Mead Johnson’s scientists are continuously working on rigorous nonclinical and clinical studies – both independently and in collaboration with leading academic institutions – to better understand human milk and how nutrient content of the early feeding period can be optimized. Mead Johnson uses findings from such research to further enhance the quality, availability and acceptability of nutritious foods for infants and young children around the world.

      Striving to Meet the Gold Standard

      The American Academy of Pediatrics recommends that babies be exclusively breastfed for about the first 6 months of life. Human milk - the gold standard for infant nutrition - provides the protein, fat and carbohydrate that infants need, as well as a multitude of other important components that help an infant grow and thrive.

      While scientists have long known the major components that make up human milk, research continues to reveal important functions of these components and their mechanism of action. For example, new information is emerging on the benefits of specific prebiotics and certain long-chain fatty acids when incorporated into the daily diet. Mead Johnson’s research in these and other areas contribute to health care professionals’ understanding of the elements in human milk and their affect on infant health.

      Enhancing Digestion and Immunity with Prebiotics

      Scientific research, conducted at Mead Johnson and at various academic institutions, has demonstrated that certain complex components in human milk – human milk oligosaccharides (HMOs) – help improve an infant’s digestive health and immunity.

      HMOs generally are digestion-resistant carbohydrates, which act as prebiotics providing food for beneficial bacteria. Prebiotics are important for the growth and development of a healthy digestive tract.

      Researchers have found the following connections between prebiotics and infant gastrointestinal health:

      • Softer stool. Babies who consume human milk or formula with prebiotics produce softer, looser stool than babies who consume unsupplemented formula.i Softer stool helps to promote a baby’s general comfort and can help prevent constipation.
      • Increased beneficial bacteria. Babies who are fed human milk or formula with prebiotics experience a significant increase in the growth of two beneficial types of bacteria: bifidobacteria and lactobacilli, compared to babies who are fed unsupplemented formula.ii These aid in digestion and help promote the overall health of the digestive tract.
      • Improved immune function. The digestive tract is a key part of immunological health. A number of studies have shown a link between prebiotic intake and improved immune function in infants, including reduced incidence of infections, fever episodes, dermatitis and allergies.iii, iv, v, vi

      Optimizing Neurological Development with Long-chain Fatty Acids

      Research has demonstrated that two types of fatty acids, called docosahexaenoic acid (DHA) and arachidonic acid (ARA), are essential for optimal neurological development.

      While brain development continues well into the teen years, the majority of brain growth occurs at the beginning of life. In the last trimester of pregnancy, a fetus’ brain grows 260 percent; between birth and the first two years of life, a baby’s brain grows 175 percent.vii The building blocks for this rapid brain growth include DHA and ARA.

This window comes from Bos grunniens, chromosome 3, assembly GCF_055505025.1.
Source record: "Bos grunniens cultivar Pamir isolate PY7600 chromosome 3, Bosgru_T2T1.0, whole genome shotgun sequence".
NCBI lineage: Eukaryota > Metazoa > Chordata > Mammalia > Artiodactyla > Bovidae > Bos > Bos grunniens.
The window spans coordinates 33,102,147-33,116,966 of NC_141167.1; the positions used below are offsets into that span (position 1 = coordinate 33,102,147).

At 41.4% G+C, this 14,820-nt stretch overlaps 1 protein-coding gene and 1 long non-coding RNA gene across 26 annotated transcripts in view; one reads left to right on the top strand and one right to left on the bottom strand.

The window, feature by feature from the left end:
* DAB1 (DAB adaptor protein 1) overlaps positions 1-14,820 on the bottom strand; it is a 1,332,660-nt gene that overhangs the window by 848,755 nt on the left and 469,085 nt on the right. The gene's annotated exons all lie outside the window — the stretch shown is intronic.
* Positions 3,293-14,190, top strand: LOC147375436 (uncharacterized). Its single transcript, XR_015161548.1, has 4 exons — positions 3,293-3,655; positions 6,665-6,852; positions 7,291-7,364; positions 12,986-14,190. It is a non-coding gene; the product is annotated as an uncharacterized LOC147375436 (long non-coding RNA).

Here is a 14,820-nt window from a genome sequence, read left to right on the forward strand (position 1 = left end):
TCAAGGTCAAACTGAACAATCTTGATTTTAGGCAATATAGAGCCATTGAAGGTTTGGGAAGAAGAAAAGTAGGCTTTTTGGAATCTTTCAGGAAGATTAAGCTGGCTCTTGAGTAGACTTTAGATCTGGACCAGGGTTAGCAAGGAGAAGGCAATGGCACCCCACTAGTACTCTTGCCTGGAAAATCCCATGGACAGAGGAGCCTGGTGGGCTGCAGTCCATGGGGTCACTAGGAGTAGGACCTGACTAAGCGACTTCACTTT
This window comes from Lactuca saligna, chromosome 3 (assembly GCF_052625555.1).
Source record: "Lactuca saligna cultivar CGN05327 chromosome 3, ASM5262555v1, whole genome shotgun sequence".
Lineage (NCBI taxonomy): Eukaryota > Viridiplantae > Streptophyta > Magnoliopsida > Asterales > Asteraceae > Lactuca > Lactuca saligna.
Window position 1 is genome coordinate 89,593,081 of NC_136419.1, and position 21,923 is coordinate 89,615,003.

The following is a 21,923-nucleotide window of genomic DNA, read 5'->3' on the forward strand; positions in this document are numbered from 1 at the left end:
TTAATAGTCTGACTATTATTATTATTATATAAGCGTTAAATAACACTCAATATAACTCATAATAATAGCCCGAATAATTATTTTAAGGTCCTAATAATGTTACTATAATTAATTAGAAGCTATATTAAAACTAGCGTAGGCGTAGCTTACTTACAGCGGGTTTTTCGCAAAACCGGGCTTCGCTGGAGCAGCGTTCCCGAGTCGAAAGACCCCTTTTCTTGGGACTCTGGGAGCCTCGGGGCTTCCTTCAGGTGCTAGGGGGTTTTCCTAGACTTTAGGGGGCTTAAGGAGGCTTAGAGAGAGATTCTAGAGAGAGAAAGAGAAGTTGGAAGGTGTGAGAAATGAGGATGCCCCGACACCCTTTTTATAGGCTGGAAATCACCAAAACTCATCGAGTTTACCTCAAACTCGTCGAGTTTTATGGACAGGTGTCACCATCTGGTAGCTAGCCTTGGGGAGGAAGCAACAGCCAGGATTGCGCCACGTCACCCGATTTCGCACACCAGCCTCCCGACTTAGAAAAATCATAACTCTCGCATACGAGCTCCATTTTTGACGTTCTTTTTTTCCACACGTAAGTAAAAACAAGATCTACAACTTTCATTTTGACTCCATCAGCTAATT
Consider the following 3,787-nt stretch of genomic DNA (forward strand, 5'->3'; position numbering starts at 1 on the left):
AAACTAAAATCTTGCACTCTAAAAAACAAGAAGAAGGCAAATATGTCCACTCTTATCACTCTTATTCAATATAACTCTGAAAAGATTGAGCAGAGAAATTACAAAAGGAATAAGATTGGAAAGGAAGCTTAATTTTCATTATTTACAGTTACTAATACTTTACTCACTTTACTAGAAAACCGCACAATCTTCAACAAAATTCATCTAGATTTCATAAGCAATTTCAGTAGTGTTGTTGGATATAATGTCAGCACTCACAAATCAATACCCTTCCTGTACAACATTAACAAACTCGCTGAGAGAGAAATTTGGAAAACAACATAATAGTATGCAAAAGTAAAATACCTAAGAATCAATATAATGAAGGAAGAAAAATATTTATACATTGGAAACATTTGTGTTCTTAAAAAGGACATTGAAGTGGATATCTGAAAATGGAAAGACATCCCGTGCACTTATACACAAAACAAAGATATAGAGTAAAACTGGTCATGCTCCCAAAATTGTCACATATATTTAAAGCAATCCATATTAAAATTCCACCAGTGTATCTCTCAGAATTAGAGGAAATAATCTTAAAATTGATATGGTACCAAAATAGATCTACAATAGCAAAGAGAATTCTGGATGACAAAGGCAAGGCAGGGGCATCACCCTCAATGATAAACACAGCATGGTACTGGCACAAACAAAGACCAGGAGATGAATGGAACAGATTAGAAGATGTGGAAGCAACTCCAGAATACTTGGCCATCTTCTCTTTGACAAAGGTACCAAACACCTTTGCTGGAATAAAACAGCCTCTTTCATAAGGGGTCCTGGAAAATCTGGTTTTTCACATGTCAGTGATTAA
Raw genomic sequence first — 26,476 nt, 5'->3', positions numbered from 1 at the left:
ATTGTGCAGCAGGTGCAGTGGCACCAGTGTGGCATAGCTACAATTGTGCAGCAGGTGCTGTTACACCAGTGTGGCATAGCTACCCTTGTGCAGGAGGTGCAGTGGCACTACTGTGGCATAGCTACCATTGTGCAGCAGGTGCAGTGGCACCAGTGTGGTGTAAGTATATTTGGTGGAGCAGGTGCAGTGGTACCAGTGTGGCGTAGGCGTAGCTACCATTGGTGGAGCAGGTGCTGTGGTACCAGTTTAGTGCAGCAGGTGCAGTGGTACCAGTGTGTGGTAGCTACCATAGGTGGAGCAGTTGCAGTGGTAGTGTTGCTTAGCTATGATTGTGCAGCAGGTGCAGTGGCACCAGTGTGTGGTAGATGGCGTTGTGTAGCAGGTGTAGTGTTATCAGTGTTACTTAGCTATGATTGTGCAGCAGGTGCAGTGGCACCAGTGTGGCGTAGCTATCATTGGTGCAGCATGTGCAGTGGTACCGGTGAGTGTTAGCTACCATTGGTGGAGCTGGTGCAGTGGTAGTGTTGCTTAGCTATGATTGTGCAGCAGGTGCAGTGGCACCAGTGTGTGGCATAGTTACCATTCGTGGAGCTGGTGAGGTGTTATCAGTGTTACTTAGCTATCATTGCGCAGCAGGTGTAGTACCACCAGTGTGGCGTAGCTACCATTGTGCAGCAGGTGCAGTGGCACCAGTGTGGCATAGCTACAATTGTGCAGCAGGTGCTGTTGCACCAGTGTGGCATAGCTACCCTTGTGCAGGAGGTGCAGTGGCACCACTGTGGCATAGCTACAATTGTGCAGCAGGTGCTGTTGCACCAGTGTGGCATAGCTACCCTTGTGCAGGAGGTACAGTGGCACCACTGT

Researchers have found the following connections between DHA and ARA and developmental outcomes:

      • Research has shown that pre-term infants who receive human milk or formula with DHA and ARA demonstrate better developmental outcomes than those who receive formulas deficient in DHA and ARA.viii The developmental outcomes that are enhanced include cognitive, language, fine motor abilities and gross motor skills.
      • Visual acuity, which reflects the smallest detail that can be recognized by the brain, represents another important and specific indicator of neurological development. Researchers have demonstrated that infants fed formula with DHA and ARA at certain levels have a visual acuity more similar to breastfed infants versus those infants in the same studies fed formula without DHA and ARA.ix

      iZielger E., Vanderhoof J.A., Petschow B., et al. Term infants fed formula supplemented with selected blends of prebiotics grow normally and have soft stools similar to those reported for breast-fed infants. J Pediatr Gastroenterol Nutr. 2007;44:359-364.

      iiMoro G., Inoli I., Mosca M., et al. Dosage-related bifidogenic effects of galacto- and fructooligosaccharides in formula-fed term infants. J Pediatr Gastroenterol Nutr. 2002;34:291-291.

      iiiBakker-Zierikzee A.M., van Tol E.A.F., Kores H. Alles M.S., Kok F.J, Bindels J.G. Faecal SigA secretion in infants fed on pre- or probiotic infant formula. Pediatr Allergy Immunol. 2006;17:134-140.

      ivMoro G., Arslanoglu S., Stahl B., Jelinek J. Wahn U., Boehm G. A mixture of prebiotic oligosaccharides reduces the incidence of atopic dermatitis during the first six months of age. Arch Dis Child. 2006;91:814-819.

      vArslanoglu S., Moro G.E., Boehm, E. Early supplementation of prebiotic oligosaccharides protects formula-fed infants against infections during the first 6 months of life. J Nutr. 2007;137:2420-2424.

      viArslanoglu S. Moro G.E., Schmitt J., Tandoi L. Rizzardi S., Boehm G. Early dietary intervention with a mixture of prebiotic oligosaccharides reduces the incidence of allergic manifestations and infections during the first two years of life. J Nutr. 2008; 138:1091-1095.

      viiDobbing J., Sands J. Quantitative growth and development of human brain. Arch Dis Child. 1973;48:757-767.

      viiiMcCann J.C. and Ames, B.N. Is docosahexaenoic acid, an n-3 long-chain polyunsaturated fatty acid, required for development of normal brain function? An overview of evidence from cognitive and behavioral tests in humans and animals. Am J Clin Nutr 2005;82:281-295.

      ixHoffman DR, Birch EE, Castaneda YS, et al. Visual function in breast-fed term infants weaned to formula with or without long-chain polyunsaturates at 4 to 6 months: a randomized clinical trial. J Pediatr. 2003;142(6):669-677.